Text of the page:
Evidence Was Properly Admitted
Leal v. Mansour
(Cal. Ct. of App., 2d Dist.), filed Oct. 30, 2013, published Nov. 20, 2013
Felines Hernandez experienced a “gallbladder attack,” having suffered for years from problems with her gallbladder. She went to the emergency room at Hollywood Presbyterian Medical Center. Her doctor, Antonie Mansour, had previously discussed surgical options with Mrs. Hernandez, and he again recommended surgery. Mrs. Hernandez agreed and Dr. Mansour did the surgery the same day. There were no apparent complications during surgery, and the following morning Mrs. Hernandez appeared to be doing well and was scheduled to be discharged.
However, around midday, Mrs. Hernandez’s condition deteriorated. Dr. Mansour ordered Mrs. Hernandez to be immediately taken to the intensive care unit. He requested several consults from other doctors.
Sometime in the evening, Mrs. Hernandez was placed on a ventilator because of her deteriorating condition.
Later that evening, the alarm on Mrs. Hernandez’s ventilator sounded. An ICU nurse immediately responded and determined the ventilator was properly connected. Mrs. Hernandez appeared to be receiving oxygen, but the ICU nurse called for the respiratory technician anyway. The technician could not determine the reason for the alarm, and switched out the ventilator for a new one, while the nurse manually gave oxygen to Mrs. Hernandez. During this time, Mrs. Hernandez’s pulse dropped resulting in a “Code Blue.”
A neurologist determined that Mrs. Hernandez had suffered brain damage from which she eventually died.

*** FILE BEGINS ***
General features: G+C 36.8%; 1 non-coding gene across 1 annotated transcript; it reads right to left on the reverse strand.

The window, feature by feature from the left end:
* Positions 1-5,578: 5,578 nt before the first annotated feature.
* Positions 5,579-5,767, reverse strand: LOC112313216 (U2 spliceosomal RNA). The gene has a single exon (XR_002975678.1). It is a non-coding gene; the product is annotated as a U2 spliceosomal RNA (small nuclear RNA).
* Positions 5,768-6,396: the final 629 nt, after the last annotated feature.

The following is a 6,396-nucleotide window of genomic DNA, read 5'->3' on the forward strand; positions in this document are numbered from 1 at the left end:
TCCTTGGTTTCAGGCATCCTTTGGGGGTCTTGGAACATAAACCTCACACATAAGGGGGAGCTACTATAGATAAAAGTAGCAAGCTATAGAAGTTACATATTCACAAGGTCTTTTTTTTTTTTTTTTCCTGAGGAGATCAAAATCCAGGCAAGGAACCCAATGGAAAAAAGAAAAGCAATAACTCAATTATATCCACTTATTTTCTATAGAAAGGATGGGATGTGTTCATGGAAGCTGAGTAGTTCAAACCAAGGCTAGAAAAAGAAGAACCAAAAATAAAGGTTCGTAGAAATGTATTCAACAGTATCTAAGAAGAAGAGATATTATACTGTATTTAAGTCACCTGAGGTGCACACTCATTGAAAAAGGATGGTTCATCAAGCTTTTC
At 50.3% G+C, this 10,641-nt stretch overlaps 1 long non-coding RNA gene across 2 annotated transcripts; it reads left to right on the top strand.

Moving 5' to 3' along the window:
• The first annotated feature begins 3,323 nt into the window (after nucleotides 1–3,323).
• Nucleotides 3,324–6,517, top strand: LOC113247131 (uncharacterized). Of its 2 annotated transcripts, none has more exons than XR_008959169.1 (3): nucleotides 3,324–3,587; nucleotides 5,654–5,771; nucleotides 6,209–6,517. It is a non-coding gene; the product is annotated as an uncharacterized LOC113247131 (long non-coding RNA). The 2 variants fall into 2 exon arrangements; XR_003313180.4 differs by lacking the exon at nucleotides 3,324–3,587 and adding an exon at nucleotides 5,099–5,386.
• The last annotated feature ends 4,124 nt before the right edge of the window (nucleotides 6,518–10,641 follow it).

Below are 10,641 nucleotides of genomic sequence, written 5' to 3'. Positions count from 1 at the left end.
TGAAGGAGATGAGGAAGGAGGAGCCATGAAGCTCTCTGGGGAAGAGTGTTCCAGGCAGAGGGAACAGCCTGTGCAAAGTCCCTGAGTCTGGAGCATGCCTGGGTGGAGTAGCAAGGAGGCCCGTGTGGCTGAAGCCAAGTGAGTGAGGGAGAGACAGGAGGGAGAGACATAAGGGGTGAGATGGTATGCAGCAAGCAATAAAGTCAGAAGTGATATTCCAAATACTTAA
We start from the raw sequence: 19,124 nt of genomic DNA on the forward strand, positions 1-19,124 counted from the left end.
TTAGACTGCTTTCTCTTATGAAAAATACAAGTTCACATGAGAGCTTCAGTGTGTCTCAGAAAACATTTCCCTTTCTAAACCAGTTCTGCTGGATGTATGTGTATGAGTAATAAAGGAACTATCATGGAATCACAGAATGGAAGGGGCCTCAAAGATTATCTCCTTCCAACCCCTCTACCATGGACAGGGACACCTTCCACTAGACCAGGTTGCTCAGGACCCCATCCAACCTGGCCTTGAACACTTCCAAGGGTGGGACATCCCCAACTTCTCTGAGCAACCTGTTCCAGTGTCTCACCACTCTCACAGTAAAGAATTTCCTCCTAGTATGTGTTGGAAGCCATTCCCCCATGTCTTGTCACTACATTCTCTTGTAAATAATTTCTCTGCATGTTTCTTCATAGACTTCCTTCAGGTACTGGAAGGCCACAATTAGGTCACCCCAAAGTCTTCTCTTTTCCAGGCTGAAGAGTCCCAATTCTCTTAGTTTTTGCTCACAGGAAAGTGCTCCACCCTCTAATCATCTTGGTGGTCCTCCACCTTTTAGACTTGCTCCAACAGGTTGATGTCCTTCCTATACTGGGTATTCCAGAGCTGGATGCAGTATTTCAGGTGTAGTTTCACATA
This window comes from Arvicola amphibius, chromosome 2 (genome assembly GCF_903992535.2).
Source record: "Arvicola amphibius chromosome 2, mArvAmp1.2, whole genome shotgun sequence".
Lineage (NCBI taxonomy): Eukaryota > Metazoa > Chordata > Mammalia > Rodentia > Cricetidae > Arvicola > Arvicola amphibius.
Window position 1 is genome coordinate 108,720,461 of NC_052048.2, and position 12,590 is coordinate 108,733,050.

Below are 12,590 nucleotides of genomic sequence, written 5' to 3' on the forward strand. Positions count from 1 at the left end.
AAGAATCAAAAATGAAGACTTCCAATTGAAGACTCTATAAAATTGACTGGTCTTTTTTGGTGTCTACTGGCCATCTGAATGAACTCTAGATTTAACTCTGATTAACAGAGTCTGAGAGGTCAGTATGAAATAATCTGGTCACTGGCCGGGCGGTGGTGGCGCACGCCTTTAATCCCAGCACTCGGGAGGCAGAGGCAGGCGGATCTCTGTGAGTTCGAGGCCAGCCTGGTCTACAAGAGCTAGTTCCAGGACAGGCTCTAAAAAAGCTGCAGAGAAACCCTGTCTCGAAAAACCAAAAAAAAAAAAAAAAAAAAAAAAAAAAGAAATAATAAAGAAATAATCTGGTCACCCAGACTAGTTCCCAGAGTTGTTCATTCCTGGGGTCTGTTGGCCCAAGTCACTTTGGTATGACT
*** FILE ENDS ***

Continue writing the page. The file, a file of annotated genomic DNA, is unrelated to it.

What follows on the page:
Her husband and son sued the hospital and Dr. Mansour for malpractice.
The case went to trial. At the close of plaintiffs’ evidence, the hospital moved for a nonsuit. The trial court granted it because plaintiffs failed to present any expert testimony on the hospital’s standard of care on the issue of the alleged ventilator malfunction.
Trial continued against Dr. Mansour. The jury found any negligence by Dr. Mansour was not a substantial factor in Mrs. Hernandez’s death. It agreed with his argument that the ventilator malfunction was the cause and ruled in his favor.
HOLDING & REASONING
The Court of Appeal affirmed.
It rejected plaintiffs’ contention that the trial court erred in allowing Dr. Mansour to present evidence and argument to the jury that a ventilator malfunction was the cause of death, not any negligence by him.
Code of Civil Procedure section 581c says:
“[i]n actions which arise out of an injury to the person or to property, when a motion for judgment of nonsuit was granted on the basis that the defendant was without fault, no other defendant during trial, over plaintiff’s objection, may attempt to attribute fault to or comment on the absence or involvement of the defendant who was granted the motion.”
However, the court found that Dr. Mansour’s evidence that the ventilator malfunction was the cause of Mrs. Hernandez’s death did not contravene the letter or spirit of the law. The court did not distinguish between a nonsuit based on an evidentiary finding, and a nonsuit establishing that the defendant was fault free. Dr. Mansour was not trying to place fault on the hospital.
Section 581c prevented Dr. Mansour from defending on the basis of hospital negligence. However, Section 581c did not stop him from arguing that a simple ventilator malfunction caused the injury.